Borrowing money is simple. Unless you're up to your eyeballs in debt or your credit score is shot to pieces then getting HP or a personal loan is effortless. Lenders fall over themselves to hand out money.

But don't sign on that dotted line until you've read the fine print and are equipped with some top tips:

Borrow from the bank of mum and dad
Most of the time the cheapest loan you can get is from friends and family. If you can go down the low interest family loan route then give it some real consideration.

But beware that borrowing this way can blow some families apart. Mum and dad may never get the money back, or siblings can become bitter and twisted about favouritism.

Advertisement, which operates over the ditch, is about to launch here. This website doesn't lend money, but instead provides an online process formalising the family loan. The loans can be set up, negotiated and contracted online, providing the documentation to ensure both sides are covered if something goes wrong.

Shop around
The first deal you're offered isn't necessarily the best. Car yard loans and retail hire purchases can have high interest rates and charges attached.

"There is always a cost to convenience, says Henry Lynch, chief executive of Co-op Money NZ. "You get caught up in the event of buying the car or whatever you want to purchase and they sell you a loan."

It's better to go car shopping with a pre-approved loan from the bank, credit union or building society.

Fees really matter
Set-up and other fees on 'interest-free' and other loans are one of the ways that lenders squeeze extra profit from you.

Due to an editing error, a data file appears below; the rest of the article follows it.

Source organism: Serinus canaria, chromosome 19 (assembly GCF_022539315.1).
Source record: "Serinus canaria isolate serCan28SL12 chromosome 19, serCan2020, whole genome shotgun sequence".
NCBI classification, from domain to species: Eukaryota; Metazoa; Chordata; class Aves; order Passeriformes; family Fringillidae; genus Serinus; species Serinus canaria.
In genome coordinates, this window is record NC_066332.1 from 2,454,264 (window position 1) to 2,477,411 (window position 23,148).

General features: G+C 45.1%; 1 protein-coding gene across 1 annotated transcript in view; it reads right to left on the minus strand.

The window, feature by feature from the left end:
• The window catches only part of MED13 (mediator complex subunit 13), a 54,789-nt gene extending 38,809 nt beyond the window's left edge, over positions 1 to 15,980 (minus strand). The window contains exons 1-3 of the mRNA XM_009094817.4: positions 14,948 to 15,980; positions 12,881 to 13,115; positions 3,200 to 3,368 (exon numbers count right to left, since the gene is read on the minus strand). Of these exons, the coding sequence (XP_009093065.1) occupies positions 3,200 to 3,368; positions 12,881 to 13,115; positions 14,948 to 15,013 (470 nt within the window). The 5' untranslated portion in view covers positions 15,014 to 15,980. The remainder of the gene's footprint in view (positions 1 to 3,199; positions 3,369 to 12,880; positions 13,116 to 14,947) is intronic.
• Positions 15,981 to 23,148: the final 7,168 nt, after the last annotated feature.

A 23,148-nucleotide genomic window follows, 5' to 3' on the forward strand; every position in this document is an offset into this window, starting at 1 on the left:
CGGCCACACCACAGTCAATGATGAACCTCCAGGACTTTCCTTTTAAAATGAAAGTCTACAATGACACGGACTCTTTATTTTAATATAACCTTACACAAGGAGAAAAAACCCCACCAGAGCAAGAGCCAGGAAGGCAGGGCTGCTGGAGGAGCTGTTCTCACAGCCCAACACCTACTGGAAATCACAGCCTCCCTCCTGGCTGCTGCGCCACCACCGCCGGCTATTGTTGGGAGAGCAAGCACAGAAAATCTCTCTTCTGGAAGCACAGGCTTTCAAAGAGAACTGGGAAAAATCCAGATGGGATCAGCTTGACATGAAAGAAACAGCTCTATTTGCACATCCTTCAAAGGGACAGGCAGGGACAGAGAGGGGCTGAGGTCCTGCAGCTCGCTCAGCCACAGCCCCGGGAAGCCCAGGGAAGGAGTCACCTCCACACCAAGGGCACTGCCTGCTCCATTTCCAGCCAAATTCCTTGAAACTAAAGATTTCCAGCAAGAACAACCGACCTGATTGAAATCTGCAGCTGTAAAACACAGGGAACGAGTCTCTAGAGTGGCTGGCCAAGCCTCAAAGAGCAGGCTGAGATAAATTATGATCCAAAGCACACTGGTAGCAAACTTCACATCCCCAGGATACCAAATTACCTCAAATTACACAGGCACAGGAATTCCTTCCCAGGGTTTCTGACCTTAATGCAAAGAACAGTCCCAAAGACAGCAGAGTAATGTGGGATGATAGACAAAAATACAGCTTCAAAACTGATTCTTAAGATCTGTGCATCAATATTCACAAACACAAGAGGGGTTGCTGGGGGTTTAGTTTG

You can bet your bottom dollar such lenders profit handsomely from the fees, and the people who don't pay the loan off in time. Lynch points out that the minimum payments aren't designed to clear the loan before the date interest kicks in.

According to new research by, 12 per cent of Kiwis don't complete the payments within the interest free period. Miss a payment along the way and you also damage your credit score, says Hazel Phillips, spokesperson.

She says 18 per cent of Kiwis who have a personal loan have been overdue on monthly repayments at least once in the past 12 months.

Watch out for extras
There may be other expenses such as unnecessary insurance and warranties, or fees for missed payments and other misdemeanours by borrowers. They all hike the true interest rate you're paying when they're tacked onto the loan.

Don't make assumptions
Just because a company advertises on TV/radio or claims to be offering the best deal you should still shop around.

Peer-to-peer lenders can offer a good deal. But they charge different interest rates according to how risky you are and for some it's cheaper to go to the bank, building society or credit union.

Pick the brain of a budgeter
If you are borrowing, get a second opinion from the local budget advice centre, or alternatives such as credit unions, iwi, universities, churches and Citizens Advice Bureau all of which often have a budget advisor attached. Such advice is free and can often lead you to local sources of finance or options you hadn't considered. You can find a budgeting adviser via:

Think twice about refinancing
If you can refinance to a lower interest rate without being hit with fees then do it. Banks and organisations selling debt consolidation loans often make their money from the layer of fees they load into the loan. Or they extend the payment period meaning that although monthly payments are low, you'll pay more in the long run.

Pay it off as fast as you can
The longer your loan is outstanding the higher the total interest you pay. So that car or TV costs you more for every extra month you're paying interest. Beware of break fees, however. When the loan is paid off, don't start revolving your credit and buying more and more.

Of course the best loan is the loan you don't get. If you can save for what you need, make do with the old banger, or simply stop spending, then you'll almost always be better off financially in the long run.